And this is when the movie does something that normally never works, which is kick into flashback mode* (but luckily never flashback within flashback). In D.O.A., however, for a change knowing the final outcome (Bigelow's unavoidable demise) actually buttresses our identification with our generically normal, everyday man hero: he has no future, and everything he formerly had — a normal, if not somewhat mundane everyday life, just like us and you — is gone. In that sense, everything he does for the rest of the film has a sense of pointlessness, as nothing will change his outcome — but in the case of this Joe Schmoe, there  a desperate desire for justice, for revenge, and that drives him onwards. 
* Another masterpiece of existential film noir that is hardly damaged by its flashback structure is Edgar G. Ulmer's earlier, cheaper and likewise decided as "culturally, historically, or aesthetically significant" by the Library of Congress — if 12 years earlier in 1992 — low budget masterpiece, Detour (1945 / full film / trailer). 
And who is Bigelow? Pretty much a typical nobody: a 33-year-old man (looking much older than that, as was normal well up into the 1970s) with a successful if unexceptional business as a notary and tax consultant in the nowheresville that is 1950s' Banning, California (then: pop. 7,034). And, seemingly, he is a woman magnet, going by the way his client Kitty (Carol Hughes [17 Jan 1910 – 8 Aug 1995] of Red Dragon [1945 / trailer]) acts around him. Hemmed in and dissatisfied by his surroundings, and obviously unsure of his relationship with his somewhat clingy but unquestionably in love secretary, Paula Gibson (Pamela Britton [19 Mar 1923 – 17 Jun 1974], a former the celebrity spokeswoman for Blatz Beer), he wants some time off alone in sin city, otherwise known as San Francisco — perhaps to sow wild oats one last time, perhaps to reconsider his dull but secure life and love in less-than-fabulous Banning.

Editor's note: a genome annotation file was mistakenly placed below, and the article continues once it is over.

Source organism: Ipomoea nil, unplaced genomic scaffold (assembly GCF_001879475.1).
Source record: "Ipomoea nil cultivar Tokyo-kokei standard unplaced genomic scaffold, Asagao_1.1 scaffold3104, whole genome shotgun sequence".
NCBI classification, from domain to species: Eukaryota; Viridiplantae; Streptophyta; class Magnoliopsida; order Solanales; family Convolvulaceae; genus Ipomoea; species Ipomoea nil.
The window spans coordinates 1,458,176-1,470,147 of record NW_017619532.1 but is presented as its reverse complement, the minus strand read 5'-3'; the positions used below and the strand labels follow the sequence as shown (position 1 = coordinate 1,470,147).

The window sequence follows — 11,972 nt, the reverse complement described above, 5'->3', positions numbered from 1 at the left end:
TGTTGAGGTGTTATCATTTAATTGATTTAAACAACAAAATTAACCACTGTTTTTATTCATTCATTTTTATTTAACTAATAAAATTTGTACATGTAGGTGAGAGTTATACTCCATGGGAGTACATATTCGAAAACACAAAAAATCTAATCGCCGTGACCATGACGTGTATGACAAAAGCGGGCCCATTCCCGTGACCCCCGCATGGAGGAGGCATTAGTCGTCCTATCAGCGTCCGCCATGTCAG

The life of
Pamela Britton:

Considering how good D.O.A. is, it does have a number of sloppy goofs in the editing [see: Paula & Bigelow's conversation in the Banning bar], boom mic and camera shadows [often], or furtive glances at the camera [see: Bigelow's first visit to a doctor's office and the later scene when the psycho killer Chester (Neville Brand* [13 Aug 1920 – 16 Apr 1992]) leads Bigelow away to be killed]. Luckily, all the sloppy goofs are easy to overlook and don't do any real damage to the narrative or mood of the film — unlike, perhaps, the idiotic wolf-whistle sound reflecting the thoughts of small-town Bigelow, after he arrives in his hotel in big-city San Francisco, whenever he is confronted by any of the multitude of attractive and unnaturally willing women teeming around the hotel. A momentary derailment of the film that is quickly forgotten once Bigelow's desire to experience the fun life at its fullest ends up with him at a wild jive club called The Fisherman: there, while distracted at the barcounter by the pleasurable visuals of what is surely an easy lay, the bar fly Jeanie (an uncredited Virginia Lee [23 Jul 1924 – 22 Nov 2008] of The Black Widow [1947 / colorized]), a mysterious male figure switches Bigelow's whiskey glass...**